- Archbishop Peter Poreku Dery, emeritus of Tamale, Ghana.

 - Fr. Albert Vanhoye S.J., formerly rector of the Pontifical Biblical Institute and secretary of the Pontifical Biblical Commission.

  The new cardinals, said the Pope, "well reflect the universality of the Church. In fact, they come from various parts of the world and undertake different duties in the service of the People of God. I invite you to raise a special prayer to the Lord for them, that He may concede them the grace necessary to carry out their mission with generosity."

  In closing, the Holy Father expressed his intention to preside at a concelebration with the new Cardinals on the day following the concistory, March 25 and Solemnity of the Annunciation. "For that occasion I will invite all members of the College of Cardinals, with whom I also intend to hold a meeting of reflection and prayer on March 23," the day prior to the concistory.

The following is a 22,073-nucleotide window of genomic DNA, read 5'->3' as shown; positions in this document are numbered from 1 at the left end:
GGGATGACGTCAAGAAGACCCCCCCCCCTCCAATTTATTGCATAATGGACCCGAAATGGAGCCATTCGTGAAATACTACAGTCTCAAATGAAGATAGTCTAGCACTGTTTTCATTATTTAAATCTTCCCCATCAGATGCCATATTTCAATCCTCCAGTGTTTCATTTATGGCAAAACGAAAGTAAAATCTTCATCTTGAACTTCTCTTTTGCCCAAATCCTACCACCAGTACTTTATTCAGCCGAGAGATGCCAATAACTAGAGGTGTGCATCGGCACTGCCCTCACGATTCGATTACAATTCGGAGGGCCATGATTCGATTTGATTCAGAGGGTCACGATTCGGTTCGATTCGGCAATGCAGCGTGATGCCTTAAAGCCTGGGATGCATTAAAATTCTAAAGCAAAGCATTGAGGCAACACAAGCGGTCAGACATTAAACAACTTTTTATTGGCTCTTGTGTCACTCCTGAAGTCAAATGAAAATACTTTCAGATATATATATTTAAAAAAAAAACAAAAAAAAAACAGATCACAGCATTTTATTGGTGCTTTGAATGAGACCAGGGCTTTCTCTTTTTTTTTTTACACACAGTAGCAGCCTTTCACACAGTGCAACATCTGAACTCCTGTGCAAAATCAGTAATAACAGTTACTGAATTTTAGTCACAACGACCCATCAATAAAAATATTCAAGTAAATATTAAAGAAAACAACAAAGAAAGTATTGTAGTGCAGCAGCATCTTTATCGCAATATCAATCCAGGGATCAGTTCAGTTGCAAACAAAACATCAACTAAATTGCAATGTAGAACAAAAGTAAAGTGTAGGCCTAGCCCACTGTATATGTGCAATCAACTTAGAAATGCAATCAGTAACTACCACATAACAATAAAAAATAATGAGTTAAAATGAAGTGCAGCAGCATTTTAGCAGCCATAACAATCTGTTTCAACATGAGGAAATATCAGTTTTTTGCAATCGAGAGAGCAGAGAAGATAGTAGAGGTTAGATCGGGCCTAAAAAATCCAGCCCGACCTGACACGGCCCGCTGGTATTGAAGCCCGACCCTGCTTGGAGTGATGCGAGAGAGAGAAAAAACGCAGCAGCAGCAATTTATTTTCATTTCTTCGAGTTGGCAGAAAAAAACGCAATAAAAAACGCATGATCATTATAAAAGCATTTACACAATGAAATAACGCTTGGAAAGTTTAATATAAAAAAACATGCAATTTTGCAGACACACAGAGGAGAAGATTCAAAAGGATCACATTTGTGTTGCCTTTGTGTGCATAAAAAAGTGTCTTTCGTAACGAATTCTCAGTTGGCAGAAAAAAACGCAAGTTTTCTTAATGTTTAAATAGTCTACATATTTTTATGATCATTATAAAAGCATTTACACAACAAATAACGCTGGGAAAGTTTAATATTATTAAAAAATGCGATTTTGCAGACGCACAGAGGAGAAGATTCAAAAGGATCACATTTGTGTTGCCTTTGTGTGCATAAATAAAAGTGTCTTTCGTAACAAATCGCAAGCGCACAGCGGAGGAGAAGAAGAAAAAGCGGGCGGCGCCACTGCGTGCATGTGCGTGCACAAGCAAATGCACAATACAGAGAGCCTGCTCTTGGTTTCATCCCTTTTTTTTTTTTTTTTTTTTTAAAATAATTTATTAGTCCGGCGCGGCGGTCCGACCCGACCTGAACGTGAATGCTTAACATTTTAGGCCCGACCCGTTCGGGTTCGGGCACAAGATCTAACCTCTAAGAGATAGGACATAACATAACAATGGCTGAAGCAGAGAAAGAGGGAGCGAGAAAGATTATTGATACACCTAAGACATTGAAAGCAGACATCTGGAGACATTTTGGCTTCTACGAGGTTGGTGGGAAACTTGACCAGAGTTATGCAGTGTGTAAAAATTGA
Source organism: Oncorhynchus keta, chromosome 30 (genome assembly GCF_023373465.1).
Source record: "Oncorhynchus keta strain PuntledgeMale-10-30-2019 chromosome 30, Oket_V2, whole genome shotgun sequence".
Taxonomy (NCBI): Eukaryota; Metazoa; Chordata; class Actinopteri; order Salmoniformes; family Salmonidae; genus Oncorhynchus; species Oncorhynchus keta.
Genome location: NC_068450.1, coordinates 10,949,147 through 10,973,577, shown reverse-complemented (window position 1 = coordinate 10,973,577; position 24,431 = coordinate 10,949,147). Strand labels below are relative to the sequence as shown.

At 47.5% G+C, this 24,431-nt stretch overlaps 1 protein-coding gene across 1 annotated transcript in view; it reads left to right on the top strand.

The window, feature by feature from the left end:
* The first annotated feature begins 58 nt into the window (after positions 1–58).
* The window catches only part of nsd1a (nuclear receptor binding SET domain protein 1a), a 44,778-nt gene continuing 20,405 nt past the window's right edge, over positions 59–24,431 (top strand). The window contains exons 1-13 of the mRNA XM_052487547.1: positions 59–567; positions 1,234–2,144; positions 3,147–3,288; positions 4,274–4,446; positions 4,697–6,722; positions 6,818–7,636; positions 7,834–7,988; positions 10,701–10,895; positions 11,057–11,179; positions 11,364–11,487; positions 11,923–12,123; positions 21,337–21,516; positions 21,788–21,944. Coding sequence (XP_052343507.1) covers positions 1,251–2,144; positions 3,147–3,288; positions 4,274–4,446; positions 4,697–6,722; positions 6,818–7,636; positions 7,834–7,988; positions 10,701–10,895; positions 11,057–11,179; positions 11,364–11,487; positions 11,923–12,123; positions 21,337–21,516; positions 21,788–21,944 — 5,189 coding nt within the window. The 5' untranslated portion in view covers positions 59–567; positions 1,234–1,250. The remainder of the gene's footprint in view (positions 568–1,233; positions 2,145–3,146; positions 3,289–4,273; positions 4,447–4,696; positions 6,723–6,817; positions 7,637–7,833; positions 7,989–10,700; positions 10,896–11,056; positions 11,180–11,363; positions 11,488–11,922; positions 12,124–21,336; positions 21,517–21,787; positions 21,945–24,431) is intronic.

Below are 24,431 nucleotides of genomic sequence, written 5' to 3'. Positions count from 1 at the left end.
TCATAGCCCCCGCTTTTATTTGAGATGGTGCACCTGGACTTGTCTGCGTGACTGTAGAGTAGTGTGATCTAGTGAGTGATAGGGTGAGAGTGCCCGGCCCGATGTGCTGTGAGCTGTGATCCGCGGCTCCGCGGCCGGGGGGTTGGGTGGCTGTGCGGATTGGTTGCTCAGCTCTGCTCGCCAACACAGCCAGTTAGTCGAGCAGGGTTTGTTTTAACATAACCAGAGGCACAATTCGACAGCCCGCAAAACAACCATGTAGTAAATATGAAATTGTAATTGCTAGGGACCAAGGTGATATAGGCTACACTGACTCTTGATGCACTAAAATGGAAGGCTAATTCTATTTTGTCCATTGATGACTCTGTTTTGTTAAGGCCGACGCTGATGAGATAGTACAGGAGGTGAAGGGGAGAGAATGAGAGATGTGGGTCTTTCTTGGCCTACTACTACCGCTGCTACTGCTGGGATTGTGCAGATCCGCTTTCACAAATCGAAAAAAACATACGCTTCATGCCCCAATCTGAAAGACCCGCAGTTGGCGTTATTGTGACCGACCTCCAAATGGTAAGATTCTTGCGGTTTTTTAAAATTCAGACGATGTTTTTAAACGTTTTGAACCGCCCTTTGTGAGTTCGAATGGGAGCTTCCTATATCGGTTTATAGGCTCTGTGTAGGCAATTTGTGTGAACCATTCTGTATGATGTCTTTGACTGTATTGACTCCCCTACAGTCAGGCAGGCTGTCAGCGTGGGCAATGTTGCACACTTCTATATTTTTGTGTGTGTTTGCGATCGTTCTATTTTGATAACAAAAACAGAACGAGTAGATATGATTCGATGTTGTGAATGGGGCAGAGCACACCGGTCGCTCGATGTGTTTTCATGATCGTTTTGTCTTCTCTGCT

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VATICAN CITY, FEB 22, 2006 (VIS) - At the end of the general audience, the Pope addressed a greeting in Latin to students at the faculty of Christian and Classical Literature of the Pontifical Salesian University in Rome.

  "My predecessors rightly encouraged the study of [this] great language," said the Pope in Latin, "in order to achieve a better understanding of the sound doctrine contained in the ecclesiastical and humanistic disciplines. In the same way, we encourage the continuation of this activity, so that as many people as possible may perceive the importance of this treasure and attain it."